Sister Fa is a very courageous and determined woman, cracking open and creating space for herself in what was hitherto the territory of the young, marginalised male in a mainly Muslim country.
It's hard enough to be a female musician in Africa, but to be a rapper, a musical genre yet to be implanted on the continent (even though its format and intrinsic elements draw heavily from African culture), is a major leap in the dark.
Rap is still considered a typically American phenomenon, the music of young African-Americans; the music of the rootless, those without hope, tied to violence. But the sprawling metropolis of Dakar, where Sister Fa was born in 1982 seems to have adopted rap and made it its own.
Music lovers first became aware of Sister Fa in 2001 when she took part in a hip hop competition in her country and later appeared in a French documenatry on Senegalese rap. Then in 2002, she was in neighbouring Guinea, representing her country in what was called an international feminine rappers' contest. She did extremely well, wowing the audience. Her career was launched.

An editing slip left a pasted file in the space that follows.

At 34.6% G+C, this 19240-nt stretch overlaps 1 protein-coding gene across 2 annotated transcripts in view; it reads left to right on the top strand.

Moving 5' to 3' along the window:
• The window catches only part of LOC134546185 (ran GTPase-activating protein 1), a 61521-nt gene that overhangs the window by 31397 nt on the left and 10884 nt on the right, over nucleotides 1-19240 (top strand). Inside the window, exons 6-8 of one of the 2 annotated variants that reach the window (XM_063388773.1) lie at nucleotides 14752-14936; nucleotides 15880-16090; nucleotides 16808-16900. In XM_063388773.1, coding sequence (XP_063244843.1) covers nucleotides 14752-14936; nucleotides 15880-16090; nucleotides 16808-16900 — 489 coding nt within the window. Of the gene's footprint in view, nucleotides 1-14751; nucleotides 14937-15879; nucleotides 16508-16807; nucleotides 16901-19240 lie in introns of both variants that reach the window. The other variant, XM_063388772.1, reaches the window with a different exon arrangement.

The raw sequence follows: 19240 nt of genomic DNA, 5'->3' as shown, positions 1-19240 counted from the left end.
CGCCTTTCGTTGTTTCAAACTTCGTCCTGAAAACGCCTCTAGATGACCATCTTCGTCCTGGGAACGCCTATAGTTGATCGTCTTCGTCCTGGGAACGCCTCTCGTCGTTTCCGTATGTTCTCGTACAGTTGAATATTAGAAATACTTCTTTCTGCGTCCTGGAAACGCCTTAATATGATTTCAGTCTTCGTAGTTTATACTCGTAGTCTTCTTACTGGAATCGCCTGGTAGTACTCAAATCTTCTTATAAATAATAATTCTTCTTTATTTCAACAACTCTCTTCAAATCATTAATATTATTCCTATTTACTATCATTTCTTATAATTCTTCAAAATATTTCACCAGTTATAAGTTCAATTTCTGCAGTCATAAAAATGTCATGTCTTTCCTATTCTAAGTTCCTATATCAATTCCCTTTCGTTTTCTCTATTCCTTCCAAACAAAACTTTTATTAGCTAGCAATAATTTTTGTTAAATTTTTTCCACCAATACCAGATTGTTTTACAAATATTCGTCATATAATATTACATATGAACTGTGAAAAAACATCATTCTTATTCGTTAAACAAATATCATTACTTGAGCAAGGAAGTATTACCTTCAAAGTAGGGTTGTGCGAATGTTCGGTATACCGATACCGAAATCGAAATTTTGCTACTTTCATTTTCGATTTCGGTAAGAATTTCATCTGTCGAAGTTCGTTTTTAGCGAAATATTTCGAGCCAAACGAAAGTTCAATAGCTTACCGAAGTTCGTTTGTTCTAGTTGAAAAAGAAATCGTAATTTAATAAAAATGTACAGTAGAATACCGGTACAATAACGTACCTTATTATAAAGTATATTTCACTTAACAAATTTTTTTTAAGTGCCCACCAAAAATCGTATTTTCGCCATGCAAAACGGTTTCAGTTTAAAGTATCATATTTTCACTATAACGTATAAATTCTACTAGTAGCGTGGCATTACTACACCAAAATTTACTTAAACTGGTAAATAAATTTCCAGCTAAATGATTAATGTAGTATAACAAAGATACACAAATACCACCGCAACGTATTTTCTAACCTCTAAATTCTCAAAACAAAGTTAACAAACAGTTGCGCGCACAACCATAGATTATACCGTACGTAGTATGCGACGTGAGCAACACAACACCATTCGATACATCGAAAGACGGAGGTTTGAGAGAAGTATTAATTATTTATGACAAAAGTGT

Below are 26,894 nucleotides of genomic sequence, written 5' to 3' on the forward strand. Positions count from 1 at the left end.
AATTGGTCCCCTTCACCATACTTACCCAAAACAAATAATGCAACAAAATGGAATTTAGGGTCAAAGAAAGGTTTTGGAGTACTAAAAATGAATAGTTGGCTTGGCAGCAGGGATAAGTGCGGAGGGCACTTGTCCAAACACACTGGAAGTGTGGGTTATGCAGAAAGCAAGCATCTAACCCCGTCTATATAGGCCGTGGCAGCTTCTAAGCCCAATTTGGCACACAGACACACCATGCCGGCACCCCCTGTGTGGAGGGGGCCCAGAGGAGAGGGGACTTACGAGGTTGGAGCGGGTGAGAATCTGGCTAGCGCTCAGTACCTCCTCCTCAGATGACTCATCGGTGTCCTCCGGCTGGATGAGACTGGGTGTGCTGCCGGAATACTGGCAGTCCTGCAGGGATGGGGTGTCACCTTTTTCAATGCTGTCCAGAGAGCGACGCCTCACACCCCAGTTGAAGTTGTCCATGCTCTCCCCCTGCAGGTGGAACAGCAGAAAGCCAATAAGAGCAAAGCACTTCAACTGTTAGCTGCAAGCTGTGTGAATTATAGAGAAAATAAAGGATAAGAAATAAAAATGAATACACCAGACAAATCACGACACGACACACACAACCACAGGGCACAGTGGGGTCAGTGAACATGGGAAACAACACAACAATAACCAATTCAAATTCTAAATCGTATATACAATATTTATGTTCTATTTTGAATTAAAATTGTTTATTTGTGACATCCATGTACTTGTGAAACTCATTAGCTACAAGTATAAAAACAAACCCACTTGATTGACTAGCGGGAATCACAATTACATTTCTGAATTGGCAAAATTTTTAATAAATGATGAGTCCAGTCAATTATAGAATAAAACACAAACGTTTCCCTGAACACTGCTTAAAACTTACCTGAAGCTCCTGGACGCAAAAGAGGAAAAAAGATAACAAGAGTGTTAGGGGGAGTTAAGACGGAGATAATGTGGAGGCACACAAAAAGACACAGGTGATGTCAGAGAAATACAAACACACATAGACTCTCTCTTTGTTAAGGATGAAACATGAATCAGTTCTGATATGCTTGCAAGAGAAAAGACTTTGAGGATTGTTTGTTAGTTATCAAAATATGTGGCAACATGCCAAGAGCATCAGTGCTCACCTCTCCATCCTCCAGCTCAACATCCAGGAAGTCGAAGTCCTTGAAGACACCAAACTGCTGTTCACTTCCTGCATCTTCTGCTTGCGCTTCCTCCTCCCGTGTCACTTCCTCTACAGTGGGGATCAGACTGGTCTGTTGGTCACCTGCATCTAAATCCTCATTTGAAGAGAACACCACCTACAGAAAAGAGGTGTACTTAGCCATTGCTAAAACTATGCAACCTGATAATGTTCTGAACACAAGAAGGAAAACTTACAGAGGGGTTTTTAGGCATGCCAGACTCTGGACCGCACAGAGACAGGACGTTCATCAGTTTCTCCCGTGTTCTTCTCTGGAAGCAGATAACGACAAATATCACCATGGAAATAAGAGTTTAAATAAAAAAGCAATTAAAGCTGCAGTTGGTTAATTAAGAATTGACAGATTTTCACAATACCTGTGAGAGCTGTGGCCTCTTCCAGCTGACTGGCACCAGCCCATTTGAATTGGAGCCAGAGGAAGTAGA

Fa's rap style is not what you would normally expect: she sings mostly in French or Wolof her native language. Wolof is the lingua franca of Dakar and most of the country. No bling bling for her, no gangsta lyrics. She sings about everyday life in her country, the poverty, the HIV AIDS problem, unemployment, female circumcision and so on. She is like an ambassdor of ther poor and marginalised.
Fa currently lives in Berlin, Germany, with her husband and she is now part of the cultural life of that country.
She however fully engaged on issues affecting her country and the rest of Africa, participating in UN functions and frequently visiting her country.
Her music is also evolving, incorporating other genres like jazz and soul.